I have to say, I squeed a little when I saw that you requested a review! :)
But anyway, I love this story! I'm not much of a fan of Peter Pettigrew and every time I read about him, I have the strong urge to throw something but I managed to sit myself through this story quite contently! It was unique, interesting and above all, very well written! The attention to detail is unbelievable. I love the small things like Christine tucking her hair behind her ear. I absolutely love details and you've done a fantastic job with them!
Also, characterization was great. You introduced new characters in this story but within a matter of seconds, I felt as though I had known them for a very long time. The way you connected everyone together even though it was from different points of views was just great. I love the original characters you chose and the way you integrated them into the story really made it seem like they belonged and it couldn't have been done otherwise.
It was an interesting one-shot and I definitely enjoyed it. It seemed so natural the way everything happened and I especially love how you added Christine's point of view. I think that was very important, having one of the victims' view. It really does make the story believable and overall, natural because in real life, innocent people do get hurt doing everyday things. I can't really say much when it comes to criticism because I have none for you.
You're a terrific author who seems to excel at every story no matter the genre or era. Absolutely amazing work with this one!
-marissa lily potterAuthor's Response: Did you really? Well, I'm always glad to oblige! :D And by saying that, of course, I just mean thank you for taking the time to review anything of mine, requested or no, because it really is very much appreciated!
I don't generally like Pettigrew either, but for some reason a lot of what I've been writing within, oh, the past year or so has necessitated a lot of him. ;) I try and approach his character with as sympathetic a mindset as possible.
I'm so happy you liked this story! I very much want, in everything I write, for people to feel like my characters aren't just people on a screen. And sometimes that's a hard thing to get around, but your compliments really are so encouraging to that end. I wrote this story for a friend of mine for Christmas, as a request from her, but I'm quite surprised at how much /I/ ended up enjoying it, too! (Then again, I'm not -- we sometimes tend to think alike!)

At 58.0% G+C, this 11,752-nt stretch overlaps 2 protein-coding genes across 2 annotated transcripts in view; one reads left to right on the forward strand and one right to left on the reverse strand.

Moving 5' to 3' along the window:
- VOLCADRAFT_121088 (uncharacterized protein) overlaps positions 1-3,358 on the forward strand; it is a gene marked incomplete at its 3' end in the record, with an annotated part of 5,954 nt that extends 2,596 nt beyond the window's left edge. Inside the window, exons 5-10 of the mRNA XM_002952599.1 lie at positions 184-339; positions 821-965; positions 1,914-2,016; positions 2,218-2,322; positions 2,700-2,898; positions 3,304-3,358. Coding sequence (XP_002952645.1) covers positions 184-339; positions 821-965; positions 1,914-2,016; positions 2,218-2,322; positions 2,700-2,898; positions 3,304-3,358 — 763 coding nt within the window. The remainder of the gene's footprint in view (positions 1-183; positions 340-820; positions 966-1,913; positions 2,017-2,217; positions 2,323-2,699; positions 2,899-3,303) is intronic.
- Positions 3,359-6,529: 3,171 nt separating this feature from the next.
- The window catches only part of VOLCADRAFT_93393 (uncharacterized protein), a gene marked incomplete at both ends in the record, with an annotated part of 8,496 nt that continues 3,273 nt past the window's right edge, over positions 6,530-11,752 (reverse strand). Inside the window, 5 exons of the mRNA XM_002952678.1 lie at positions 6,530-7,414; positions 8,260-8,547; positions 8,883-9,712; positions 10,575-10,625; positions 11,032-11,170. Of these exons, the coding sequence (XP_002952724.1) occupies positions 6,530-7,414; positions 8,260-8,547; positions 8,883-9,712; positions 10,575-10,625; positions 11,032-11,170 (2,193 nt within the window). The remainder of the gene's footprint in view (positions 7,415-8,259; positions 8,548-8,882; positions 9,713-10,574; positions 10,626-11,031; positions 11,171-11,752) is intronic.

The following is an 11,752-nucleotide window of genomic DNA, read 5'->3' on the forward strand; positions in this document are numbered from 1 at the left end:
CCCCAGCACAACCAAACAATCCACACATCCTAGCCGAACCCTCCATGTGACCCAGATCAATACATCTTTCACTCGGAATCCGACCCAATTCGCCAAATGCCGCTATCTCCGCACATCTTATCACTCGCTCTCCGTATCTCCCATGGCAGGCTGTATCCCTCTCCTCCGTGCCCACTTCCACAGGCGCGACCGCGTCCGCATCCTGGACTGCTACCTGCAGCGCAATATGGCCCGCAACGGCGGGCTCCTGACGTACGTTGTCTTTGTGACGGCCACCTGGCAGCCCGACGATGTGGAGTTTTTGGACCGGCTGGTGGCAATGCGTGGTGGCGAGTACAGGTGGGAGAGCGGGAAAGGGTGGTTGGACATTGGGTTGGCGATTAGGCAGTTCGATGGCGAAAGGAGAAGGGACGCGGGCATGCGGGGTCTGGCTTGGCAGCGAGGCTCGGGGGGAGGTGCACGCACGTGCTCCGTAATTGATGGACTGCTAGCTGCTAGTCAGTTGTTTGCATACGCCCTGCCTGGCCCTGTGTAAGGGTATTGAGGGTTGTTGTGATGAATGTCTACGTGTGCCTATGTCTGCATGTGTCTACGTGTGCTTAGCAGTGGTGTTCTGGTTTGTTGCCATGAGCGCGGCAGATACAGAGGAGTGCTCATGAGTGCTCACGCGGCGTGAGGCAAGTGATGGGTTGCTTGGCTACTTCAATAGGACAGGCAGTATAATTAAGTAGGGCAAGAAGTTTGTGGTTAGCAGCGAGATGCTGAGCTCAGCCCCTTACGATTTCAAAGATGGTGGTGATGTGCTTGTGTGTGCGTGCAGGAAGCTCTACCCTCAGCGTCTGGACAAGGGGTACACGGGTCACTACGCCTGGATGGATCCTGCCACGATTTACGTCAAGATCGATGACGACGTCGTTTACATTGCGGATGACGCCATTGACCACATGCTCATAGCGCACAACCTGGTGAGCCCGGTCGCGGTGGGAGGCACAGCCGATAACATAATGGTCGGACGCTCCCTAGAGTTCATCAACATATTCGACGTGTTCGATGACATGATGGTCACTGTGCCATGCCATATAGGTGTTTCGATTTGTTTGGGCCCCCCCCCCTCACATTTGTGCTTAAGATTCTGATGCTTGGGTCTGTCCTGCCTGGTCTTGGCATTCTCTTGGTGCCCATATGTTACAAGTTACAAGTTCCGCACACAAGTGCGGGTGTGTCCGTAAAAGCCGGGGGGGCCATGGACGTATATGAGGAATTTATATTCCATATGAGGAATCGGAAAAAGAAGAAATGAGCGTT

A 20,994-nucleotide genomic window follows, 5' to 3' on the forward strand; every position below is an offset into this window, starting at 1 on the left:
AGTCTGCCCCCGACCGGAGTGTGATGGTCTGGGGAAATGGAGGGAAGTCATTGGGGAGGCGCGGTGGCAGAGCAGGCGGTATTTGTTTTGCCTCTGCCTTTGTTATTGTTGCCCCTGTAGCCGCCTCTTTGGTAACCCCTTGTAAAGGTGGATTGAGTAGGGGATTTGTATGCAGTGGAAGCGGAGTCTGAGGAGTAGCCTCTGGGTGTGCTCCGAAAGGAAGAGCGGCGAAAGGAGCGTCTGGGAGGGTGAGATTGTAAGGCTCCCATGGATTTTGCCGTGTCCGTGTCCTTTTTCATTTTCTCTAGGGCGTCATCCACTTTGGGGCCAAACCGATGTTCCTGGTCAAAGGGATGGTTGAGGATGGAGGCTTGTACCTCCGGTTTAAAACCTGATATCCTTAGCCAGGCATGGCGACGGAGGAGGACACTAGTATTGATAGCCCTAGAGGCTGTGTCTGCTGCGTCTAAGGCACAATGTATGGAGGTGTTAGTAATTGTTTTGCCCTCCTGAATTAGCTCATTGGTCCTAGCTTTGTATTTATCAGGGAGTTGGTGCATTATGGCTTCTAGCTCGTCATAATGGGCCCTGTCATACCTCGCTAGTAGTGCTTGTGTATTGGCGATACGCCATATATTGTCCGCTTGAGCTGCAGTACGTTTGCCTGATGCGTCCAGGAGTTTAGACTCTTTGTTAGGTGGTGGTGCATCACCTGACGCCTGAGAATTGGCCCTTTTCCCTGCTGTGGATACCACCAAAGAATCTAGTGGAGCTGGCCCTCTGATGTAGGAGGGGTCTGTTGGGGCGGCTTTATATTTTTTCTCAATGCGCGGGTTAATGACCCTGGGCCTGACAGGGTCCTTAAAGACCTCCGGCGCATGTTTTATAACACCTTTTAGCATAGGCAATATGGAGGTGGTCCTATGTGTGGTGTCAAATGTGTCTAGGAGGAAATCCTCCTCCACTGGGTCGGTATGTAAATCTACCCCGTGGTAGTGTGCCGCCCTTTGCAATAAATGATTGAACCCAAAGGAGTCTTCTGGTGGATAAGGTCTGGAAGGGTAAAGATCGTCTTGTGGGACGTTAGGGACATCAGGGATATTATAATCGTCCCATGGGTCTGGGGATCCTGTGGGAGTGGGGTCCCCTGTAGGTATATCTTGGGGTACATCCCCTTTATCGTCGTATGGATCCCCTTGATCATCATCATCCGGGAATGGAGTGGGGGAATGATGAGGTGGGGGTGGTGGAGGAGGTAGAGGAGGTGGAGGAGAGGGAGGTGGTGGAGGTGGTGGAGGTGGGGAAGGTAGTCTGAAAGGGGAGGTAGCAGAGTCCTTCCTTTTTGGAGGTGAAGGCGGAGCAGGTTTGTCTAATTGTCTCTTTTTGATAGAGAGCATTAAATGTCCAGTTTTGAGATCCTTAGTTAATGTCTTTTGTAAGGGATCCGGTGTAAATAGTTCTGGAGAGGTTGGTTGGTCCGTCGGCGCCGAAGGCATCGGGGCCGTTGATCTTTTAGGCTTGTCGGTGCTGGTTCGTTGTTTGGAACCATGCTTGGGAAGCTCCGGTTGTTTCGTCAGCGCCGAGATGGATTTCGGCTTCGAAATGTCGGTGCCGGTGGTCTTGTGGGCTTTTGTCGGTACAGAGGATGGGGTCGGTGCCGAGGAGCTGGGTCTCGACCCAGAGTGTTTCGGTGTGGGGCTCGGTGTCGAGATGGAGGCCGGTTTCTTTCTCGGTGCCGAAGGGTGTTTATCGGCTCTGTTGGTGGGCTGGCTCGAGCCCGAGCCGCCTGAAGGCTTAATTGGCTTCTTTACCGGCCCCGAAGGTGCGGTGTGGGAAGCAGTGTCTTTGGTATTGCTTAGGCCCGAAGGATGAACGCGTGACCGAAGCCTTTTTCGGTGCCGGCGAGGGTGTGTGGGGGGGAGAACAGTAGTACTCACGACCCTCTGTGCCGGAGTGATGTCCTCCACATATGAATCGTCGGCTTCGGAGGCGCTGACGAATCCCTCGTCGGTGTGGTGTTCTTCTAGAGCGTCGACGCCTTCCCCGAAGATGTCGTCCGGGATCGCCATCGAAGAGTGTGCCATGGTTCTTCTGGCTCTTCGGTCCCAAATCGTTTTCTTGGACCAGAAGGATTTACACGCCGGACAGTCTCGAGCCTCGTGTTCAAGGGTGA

You are much too sweet. ♥ Thank you so much for being willing to leave me a review on this story! I'm extremely pleased you found it to your liking! :) Report Review
the moment i read about the gas explosion and drunk man in the bar i suspected it would be Peter. I didn't realize that you will actually write about the showdown. I absolutely loved the part where the old man got oblivated. I don't why. But i just did. You're just amazing.period.Author's Response: You caught my foreshadowing, did you? :3 True story -- the man did not start out as Peter, and I really didn't know it was him until I had one of my really good friends read through it, and she was like WHO IS THAT MAN. And it didn't occur to me that he even /was/ anyone, you know?
I love it when things work out that way.
The Obliviation is actually one of my favorite parts, too! I'm so glad you liked this story -- it's one of my darker ones, for sure, but in general I like my darker stories more than my fluffier ones. Honestly, though, it really means so much to me to have these reviews, more than I can ever tell you, and I just have to thank you so much for leaving them. It's really just amazing. ♥ Report Review
Oh my goodness. I was totally not expecting this at all when I read the summary! I'm actually not sure what I was expecting, but my god, woman, the things you do to my heart.
I love how you alternate your scenes between the bar and the street, how we see this event that we all know so well from two Muggle bystanders who know nothing about magic.
I think giving a name to the woman, watching her enjoy simple, mundane things, makes it a lot harder to bear when she dies in the explosion. I expected it, but it doesn't make it any less sad. And Andrew Allen was sweet. His grief for the woman that he barely knew was touching.
I think I loved the scenes with the barman the most, though. Cleaning glasses that were already clean, just for something to do. Trying to start a conversation with his lone patron, feeling that as a bartender, he needed to be a friend to all those and trying to reach out to his frightened, nervous patron. It was all so well-written, and we get an idea that it's Peter there, hiding...from his avoidance about the gas explosion, the tension, the fear. Then when he leaves, the missing finger...everything just comes together and oh my god, this story is perfect.
Seriously, can you write anything terribly? Just to make me feel better about myself? I adored this, and no wonder it was Featured One-Shot.
I just fall more and more in love with your writing every time I read something new.Author's Response: Here is a complimentary box of Band-Aids for your heart. ♥ But you should know by now that some of the things I write aren't the happiest ever... Odd, of course, since I like to think I'm generally a positive and happy person, but there we have it!